How To

Hiding a cat litter box in the bathroom

By Jeanne Huber
Special to The Washington Post
Thursday, February 11, 2010

Q: I plan to update my small bathroom and am trying to figure out how to hide the cat litter box. I thought of storing it under the sink. However, I am having problems finding a sink and base that would enable a litter box to be stored underneath. Any suggestions?

Washington

A: There are several ways to hide a cat box under a sink. Search "cat box" on the Ikea Hacker blog (http://ikeahacker.blogspot.com) to see how a few people adapted stock sink cabinets to accommodate litter boxes. (These adaptations work whether or not you install a sink in the countertop.) The solutions show Ikea cabinets, but others should work, too. Basically, the owners installed a cat door on the side or front. Inside one sink cabinet, mounted drawer slides support a false bottom. When it's time to clean the cat box, the clever owner just slides it out. If you want to skip the base cabinet, search "Snalis cat" on the blog to see how one cat owner adapted a bin under an open-bottom sink.

The Refined Feline (http://www.therefinedfeline.com) makes a ready-made cabinet that doubles as a stealth cat box, but it is not for sinks. Same goes for a Merry Pet model sold by numerous retailers (search online for "cat washroom").

Another idea: Have a woodworker friend or a cabinet shop swap out a cabinet's standard door for a pair of custom, partial-height doors, similar to the ones that used to swing under many vintage kitchen sinks. The doors could curve to create an opening at the bottom for the cat but still meet at the top to hide plumbing under the sink. The Craftsmen Group in Northwest (202-332-3700, http://www.thecraftsmengroup.com) could do this for you, or you could contact the Woodworkers Club in Rockville (301-984-9033, http://www.woodworkersclub.com) for referrals or for access to tools so you could build the doors yourself.

Whatever your approach, make sure the interior is easy to clean. You might want to cover the floor with high-pressure laminate, a countertop material. It stands up to scrubbing much better than melamine, the coating typically used on cabinet interiors. A cabinet shop or a store that sells laminate might have a scrap you can buy for next to nothing.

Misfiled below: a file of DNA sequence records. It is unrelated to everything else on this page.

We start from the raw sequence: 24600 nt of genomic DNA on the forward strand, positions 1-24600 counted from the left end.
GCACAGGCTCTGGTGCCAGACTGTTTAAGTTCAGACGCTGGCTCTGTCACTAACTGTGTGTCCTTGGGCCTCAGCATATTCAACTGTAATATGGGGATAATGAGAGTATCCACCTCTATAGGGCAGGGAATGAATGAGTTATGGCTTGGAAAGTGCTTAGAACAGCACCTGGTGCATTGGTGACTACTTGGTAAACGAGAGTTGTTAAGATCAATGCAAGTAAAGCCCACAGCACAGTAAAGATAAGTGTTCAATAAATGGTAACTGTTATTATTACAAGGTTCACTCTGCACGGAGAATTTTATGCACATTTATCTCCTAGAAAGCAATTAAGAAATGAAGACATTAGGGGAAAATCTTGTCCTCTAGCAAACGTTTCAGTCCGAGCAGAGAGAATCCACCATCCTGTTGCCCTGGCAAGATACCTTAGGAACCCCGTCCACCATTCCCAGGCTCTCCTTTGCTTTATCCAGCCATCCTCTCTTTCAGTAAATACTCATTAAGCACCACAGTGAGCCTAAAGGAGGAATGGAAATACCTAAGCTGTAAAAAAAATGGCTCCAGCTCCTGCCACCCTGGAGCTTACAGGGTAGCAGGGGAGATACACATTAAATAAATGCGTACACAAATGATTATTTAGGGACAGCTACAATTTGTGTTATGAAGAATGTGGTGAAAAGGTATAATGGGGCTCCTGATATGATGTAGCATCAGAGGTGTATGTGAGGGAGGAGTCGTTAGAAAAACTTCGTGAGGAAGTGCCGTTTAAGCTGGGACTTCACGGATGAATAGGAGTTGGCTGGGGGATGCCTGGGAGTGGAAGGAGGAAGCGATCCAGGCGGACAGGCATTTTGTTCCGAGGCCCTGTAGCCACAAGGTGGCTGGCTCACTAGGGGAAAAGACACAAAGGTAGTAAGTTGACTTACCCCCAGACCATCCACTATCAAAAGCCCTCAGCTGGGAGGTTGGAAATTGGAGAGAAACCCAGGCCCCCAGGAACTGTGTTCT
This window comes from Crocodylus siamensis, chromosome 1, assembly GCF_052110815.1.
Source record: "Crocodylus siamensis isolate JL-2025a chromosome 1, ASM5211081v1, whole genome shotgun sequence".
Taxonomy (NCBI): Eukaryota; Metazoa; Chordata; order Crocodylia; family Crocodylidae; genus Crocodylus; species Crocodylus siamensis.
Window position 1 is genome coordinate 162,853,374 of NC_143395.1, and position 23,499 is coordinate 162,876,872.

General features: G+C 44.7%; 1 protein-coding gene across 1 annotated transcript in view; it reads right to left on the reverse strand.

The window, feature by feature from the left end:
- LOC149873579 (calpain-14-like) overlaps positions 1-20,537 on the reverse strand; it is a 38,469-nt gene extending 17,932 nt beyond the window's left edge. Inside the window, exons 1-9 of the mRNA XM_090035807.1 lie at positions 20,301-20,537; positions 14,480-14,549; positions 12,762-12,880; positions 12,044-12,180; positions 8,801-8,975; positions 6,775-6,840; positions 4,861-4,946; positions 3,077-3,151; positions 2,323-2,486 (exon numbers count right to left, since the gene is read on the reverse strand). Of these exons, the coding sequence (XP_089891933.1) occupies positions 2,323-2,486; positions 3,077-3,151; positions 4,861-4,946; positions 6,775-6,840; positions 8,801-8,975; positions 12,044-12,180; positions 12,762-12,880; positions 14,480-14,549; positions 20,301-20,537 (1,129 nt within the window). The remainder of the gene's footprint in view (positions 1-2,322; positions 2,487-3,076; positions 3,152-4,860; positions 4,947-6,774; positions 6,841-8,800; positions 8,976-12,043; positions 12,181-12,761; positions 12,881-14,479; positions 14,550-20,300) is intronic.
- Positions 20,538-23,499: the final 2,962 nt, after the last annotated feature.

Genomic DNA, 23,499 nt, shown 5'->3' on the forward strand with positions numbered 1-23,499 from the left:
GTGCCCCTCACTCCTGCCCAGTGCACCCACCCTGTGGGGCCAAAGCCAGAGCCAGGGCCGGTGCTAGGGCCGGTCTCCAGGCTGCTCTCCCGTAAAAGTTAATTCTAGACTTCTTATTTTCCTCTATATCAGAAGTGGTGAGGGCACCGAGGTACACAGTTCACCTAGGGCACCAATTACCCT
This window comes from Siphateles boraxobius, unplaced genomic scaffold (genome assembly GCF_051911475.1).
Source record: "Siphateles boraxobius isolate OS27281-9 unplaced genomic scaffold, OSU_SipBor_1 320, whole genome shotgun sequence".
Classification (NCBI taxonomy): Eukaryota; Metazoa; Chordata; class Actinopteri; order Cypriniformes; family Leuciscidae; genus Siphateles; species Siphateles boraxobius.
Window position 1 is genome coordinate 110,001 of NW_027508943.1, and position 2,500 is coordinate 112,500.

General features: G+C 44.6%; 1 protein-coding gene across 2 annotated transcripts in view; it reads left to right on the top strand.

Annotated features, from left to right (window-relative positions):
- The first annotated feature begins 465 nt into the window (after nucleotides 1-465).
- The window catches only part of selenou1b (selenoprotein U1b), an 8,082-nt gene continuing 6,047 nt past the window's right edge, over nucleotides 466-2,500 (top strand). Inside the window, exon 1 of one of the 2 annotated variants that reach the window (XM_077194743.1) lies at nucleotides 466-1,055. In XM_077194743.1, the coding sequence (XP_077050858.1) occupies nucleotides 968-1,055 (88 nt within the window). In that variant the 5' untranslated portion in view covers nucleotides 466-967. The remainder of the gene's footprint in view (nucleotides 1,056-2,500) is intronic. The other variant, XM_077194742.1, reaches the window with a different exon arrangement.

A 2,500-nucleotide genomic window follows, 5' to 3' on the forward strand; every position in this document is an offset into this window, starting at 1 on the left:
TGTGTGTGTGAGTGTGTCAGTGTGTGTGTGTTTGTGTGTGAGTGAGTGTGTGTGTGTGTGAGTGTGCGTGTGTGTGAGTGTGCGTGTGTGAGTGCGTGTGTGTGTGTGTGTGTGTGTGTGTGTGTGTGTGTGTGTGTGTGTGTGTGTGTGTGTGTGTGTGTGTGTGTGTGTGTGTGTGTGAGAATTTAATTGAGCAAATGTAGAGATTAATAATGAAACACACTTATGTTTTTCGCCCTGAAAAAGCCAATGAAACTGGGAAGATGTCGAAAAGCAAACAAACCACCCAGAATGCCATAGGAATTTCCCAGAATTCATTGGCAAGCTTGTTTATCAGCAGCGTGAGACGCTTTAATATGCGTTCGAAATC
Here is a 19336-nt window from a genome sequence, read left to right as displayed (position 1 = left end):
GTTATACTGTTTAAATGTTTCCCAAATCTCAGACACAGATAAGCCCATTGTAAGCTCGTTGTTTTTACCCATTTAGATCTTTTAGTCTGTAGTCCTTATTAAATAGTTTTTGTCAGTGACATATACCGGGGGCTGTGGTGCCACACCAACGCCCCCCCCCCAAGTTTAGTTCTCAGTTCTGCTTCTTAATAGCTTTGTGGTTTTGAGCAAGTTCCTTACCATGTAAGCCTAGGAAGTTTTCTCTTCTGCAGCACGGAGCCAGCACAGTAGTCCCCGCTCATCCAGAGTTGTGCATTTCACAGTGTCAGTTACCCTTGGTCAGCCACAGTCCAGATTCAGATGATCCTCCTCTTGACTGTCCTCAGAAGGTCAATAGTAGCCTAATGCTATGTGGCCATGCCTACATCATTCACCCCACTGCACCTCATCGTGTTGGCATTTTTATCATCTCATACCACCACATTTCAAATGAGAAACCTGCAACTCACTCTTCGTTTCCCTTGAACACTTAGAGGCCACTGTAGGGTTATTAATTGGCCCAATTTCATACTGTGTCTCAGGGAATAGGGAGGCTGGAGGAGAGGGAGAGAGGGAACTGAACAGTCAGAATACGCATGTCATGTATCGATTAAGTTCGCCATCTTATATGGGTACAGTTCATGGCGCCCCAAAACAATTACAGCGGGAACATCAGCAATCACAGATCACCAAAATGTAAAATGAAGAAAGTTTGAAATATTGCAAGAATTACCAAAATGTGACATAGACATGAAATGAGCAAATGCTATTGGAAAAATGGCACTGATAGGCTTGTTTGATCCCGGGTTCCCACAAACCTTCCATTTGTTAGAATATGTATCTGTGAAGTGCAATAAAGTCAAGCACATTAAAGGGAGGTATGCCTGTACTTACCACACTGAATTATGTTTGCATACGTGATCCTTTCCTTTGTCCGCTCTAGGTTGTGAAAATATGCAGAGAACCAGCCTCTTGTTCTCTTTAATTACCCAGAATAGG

Your turn

In response to a recent question about repairing pink bathroom tiles (Jan. 14), a reader in Riverdale Park writes: "Just read your suggestion that a reader use a model painting kit to mix paint to the right color. . . . Anytime I have to repair something in the pink to red range, I look for nail polish. It comes in lots of colors and is relatively inexpensive."

A McLean reader shares his experience with DIY floor sanding (Dec. 10): "Reading the recent letter about floor sanding revived some memories from 30 years ago, when my wife and I purchased our first home. The floor was beautiful but in horrible condition. After a lot of discussion, and while the house was still empty, we decided to rent a professional sander and do it ourselves.

"The sanding and cleaning took less than a weekend, and we spent a couple of days on the finish. The sander did leave a few waves in the wood since this was the first and only time I used that kind of powerful machine. But after one coat of clear varnish and three coats of polyurethane, the floor was more than acceptable. The total cost was less than $150 (in 1980), and the time spent four days.

"Would I do it again? Certainly, given the same conditions."

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